- Berger, Arthur S. Lives and Letters in American Parapsychology. Jefferson, N.C.: McFarland, 1988.
- Brian, Dennis. The Enchanted Voyager: The Life of J. B. Rhine. Englewood Cliffs, N.J.: Prentice-Hall, 1982.
- Matlock, J. G. “Cat’s Paw: Margery and the Rhines, 1926.” Journal of Parapsychology 51 (1987): 229–247.
- Mauskopf, Seymour, and Michael McVaugh. The Elusive Science. Baltimore: Johns Hopkins, 1980.
- Rhine, Louisa E. Something Hidden. Jefferson, N.C.: McFarland, 1983.
- Rao, K. R., ed. J. B. Rhine: On the Frontiers of Science. Jefferson, N.C.: McFarland, 1982.
The Encyclopedia of Ghosts and Spirits– Written by Rosemary Ellen Guiley – September 1, 2007
RHINE, J B (1895–1980)
Considered by many to be the father of parapsychology, the scientific study of psi and paranormal abilities such as
clairvoyance and telepathy, Rhine was co-founder of the revolutionary Parapsychology Laboratory at Duke University in Durham, North Carolina.
Rhine was born on 29 September 1895 in a log house in the Pennsylvania Mountains. In 1920 he married Louisa Ella
Weckesser and in 1925 he received his PhD in botany from the University of Chicago. But Rhine did not find botany fulfilling and more and more his interest turned towards the paranormal. He joined the American Society for Psychical Research and began to work for the Society’s Journal.
In 1926 Rhine moved to Boston, where he investigated spiritualist mediumship with William McDougall and Walter Franklin Prince, two prominent figures in psychical research. Initial investigation proved disappointing when a sitting with Mina Crandon turned out to be a fraud, but later sittings with Minnie Meserve Soule proved to be more encouraging. When it came to interpreting the Soule sittings there was disagreement as to whether the séance communications were genuine messages from the dead or whether they could be explained on the basis of the medium’s extrasensory perception (ESP); Rhine favoured the later interpretation.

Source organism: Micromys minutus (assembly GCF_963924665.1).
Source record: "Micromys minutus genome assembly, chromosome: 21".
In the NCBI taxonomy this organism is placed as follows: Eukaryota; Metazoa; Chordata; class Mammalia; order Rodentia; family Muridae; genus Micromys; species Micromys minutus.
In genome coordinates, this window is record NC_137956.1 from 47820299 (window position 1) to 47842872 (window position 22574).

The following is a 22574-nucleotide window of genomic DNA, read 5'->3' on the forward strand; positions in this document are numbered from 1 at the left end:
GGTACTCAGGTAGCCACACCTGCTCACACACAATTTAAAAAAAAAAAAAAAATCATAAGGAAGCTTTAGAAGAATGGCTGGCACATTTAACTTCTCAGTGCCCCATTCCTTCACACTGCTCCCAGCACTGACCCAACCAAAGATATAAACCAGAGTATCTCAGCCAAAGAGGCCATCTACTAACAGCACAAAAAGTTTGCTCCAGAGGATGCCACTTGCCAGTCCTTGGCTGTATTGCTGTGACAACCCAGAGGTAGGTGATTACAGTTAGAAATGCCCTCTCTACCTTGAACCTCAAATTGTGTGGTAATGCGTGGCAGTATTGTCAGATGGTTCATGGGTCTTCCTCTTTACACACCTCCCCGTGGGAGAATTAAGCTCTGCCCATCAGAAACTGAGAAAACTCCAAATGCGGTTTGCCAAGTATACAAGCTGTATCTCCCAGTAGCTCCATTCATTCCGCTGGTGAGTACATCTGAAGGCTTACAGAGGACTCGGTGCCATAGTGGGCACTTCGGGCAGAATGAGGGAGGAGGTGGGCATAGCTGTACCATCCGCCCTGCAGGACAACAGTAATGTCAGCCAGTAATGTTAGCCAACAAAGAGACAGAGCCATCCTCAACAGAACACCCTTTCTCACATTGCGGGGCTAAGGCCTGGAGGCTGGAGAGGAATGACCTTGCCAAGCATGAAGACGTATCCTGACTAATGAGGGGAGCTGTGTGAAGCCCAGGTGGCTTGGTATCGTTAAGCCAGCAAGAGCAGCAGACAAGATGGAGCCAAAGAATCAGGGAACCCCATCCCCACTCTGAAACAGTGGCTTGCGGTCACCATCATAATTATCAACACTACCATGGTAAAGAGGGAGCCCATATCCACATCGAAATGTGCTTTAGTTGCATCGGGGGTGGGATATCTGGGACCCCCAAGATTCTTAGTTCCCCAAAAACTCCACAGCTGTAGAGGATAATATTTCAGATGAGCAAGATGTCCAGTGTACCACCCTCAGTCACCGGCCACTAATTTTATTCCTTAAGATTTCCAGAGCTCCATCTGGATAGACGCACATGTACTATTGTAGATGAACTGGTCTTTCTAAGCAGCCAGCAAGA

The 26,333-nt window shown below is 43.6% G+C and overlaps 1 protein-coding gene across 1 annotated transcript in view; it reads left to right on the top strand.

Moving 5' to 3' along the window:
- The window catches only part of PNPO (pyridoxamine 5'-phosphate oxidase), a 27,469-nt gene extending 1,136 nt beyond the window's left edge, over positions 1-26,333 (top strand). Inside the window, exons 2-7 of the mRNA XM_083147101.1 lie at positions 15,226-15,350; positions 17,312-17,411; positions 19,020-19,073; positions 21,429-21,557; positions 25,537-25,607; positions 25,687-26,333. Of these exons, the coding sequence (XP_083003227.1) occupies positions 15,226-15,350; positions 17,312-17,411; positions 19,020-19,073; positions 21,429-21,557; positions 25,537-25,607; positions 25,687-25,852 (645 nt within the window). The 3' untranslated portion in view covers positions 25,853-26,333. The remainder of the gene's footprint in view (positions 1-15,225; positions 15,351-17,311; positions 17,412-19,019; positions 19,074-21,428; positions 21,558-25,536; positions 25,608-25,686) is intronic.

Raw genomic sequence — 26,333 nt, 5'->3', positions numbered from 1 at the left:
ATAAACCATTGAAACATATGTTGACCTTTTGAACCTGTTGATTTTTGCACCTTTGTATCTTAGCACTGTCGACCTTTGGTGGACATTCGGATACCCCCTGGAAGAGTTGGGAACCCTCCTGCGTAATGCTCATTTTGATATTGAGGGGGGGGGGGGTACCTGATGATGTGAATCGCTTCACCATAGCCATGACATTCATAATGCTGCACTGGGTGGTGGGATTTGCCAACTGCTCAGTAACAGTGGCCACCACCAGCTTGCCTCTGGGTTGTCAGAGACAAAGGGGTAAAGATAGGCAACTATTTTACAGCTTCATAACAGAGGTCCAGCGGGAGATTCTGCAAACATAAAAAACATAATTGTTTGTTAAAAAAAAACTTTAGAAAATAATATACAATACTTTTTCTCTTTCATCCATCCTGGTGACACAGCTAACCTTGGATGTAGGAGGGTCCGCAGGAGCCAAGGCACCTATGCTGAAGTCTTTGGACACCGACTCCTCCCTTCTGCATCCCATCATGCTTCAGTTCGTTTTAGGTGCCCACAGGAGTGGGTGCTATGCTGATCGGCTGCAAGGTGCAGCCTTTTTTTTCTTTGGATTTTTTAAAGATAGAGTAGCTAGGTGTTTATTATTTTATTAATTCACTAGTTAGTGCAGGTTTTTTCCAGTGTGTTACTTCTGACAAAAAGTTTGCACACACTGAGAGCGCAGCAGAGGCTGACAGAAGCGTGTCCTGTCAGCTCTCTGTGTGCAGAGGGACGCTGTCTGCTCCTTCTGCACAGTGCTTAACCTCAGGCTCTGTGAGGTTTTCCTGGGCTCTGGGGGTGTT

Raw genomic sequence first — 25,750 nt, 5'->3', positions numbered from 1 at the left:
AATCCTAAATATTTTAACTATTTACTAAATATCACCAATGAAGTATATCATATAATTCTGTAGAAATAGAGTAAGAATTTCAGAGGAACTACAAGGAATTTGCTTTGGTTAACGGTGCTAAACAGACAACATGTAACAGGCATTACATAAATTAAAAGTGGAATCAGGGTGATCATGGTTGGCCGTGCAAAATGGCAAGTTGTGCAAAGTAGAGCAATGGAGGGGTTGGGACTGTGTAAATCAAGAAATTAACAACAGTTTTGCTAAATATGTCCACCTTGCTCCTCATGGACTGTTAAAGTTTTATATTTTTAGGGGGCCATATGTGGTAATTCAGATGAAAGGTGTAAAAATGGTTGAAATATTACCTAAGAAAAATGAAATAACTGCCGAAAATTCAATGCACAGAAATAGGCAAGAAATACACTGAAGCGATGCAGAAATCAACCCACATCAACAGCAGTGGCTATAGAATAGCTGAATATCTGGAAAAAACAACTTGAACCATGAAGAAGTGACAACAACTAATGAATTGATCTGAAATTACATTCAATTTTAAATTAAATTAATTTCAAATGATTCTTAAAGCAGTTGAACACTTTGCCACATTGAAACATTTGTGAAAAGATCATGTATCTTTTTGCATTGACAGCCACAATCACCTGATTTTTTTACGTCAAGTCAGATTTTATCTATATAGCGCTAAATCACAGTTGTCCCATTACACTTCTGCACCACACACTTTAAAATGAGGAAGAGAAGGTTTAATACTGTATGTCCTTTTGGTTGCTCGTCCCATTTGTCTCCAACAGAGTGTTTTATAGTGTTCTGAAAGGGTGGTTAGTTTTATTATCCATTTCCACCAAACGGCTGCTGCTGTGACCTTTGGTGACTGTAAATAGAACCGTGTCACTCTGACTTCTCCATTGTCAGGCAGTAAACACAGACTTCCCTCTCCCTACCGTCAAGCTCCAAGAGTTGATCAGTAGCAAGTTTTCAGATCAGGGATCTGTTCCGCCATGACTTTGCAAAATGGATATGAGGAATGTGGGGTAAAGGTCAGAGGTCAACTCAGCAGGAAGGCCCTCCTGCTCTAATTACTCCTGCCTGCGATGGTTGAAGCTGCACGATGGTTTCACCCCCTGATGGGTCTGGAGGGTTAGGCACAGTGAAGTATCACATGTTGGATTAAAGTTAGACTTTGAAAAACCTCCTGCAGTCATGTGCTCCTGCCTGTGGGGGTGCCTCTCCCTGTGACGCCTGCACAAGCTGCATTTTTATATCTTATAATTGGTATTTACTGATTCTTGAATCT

In the fall of 1927 Rhine went to Duke University to assist McDougall in his data analysis. Encouraged by McDougall he set up a programme of statistical validation of ESP, with emphasis initially on clairvoyance and telepathy using Zener cards as test cards. The ESP experiments that followed would make the Parapsychology Laboratory at Duke University world famous.
Even though Rhine believed that ESP played a key part in mediumistic communications he never lost interest in the question of survival after death. He did, however, place an emphasis on his conviction that until the limits of ESP were established the question of survival after death could not be investigated scientifically.
The parapsychology unit continued to operate at Duke University until Rhine retired in 1965 and moved it off campus to the new Foundation for Research on the Nature of Man (later the Rhine Research Center), where it is still in existence. Rhine died on 20 February 1980. His best-selling books include New Frontiers of the Mind (1937), The Reach of the Mind (1947) and New World of the Mind (1953).